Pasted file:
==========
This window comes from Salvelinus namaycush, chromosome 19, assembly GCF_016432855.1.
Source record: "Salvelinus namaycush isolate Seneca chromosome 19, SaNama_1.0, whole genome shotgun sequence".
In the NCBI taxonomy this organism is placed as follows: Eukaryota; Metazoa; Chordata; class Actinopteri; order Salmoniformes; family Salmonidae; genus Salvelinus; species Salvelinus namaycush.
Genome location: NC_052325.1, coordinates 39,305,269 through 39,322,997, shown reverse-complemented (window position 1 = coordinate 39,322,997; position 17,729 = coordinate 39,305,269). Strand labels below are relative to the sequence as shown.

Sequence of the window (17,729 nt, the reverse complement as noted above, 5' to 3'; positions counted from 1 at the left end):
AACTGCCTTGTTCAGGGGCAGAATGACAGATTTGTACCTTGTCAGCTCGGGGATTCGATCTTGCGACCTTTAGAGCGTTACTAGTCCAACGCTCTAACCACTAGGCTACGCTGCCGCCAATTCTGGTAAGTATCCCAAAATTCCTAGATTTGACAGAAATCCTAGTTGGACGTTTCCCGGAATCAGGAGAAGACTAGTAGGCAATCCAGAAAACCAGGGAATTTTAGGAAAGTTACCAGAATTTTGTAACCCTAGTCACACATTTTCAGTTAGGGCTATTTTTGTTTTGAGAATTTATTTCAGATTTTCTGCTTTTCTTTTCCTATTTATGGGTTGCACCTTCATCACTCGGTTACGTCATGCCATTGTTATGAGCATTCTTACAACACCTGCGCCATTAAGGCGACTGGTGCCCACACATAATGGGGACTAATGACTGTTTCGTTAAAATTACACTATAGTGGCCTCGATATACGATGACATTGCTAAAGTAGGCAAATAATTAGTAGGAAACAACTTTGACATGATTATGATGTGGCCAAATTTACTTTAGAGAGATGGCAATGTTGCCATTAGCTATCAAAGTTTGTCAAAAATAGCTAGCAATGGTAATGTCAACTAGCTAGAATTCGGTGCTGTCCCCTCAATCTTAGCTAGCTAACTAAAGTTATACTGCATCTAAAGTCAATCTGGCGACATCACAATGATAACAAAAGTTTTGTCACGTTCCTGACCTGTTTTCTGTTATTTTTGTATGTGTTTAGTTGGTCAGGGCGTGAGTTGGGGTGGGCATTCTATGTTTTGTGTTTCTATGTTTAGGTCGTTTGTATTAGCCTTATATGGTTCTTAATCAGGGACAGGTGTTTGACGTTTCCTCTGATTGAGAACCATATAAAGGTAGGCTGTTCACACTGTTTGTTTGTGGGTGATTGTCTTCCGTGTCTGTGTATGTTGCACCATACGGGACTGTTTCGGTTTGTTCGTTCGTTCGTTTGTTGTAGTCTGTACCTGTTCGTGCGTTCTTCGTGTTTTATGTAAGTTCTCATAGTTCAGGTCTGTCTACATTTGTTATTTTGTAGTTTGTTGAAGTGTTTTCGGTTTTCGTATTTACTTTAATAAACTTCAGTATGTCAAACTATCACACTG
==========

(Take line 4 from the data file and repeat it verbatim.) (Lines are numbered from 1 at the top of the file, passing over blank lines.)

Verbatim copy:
Genome location: NC_052325.1, coordinates 39,305,269 through 39,322,997, shown reverse-complemented (window position 1 = coordinate 39,322,997; position 17,729 = coordinate 39,305,269). Strand labels below are relative to the sequence as shown.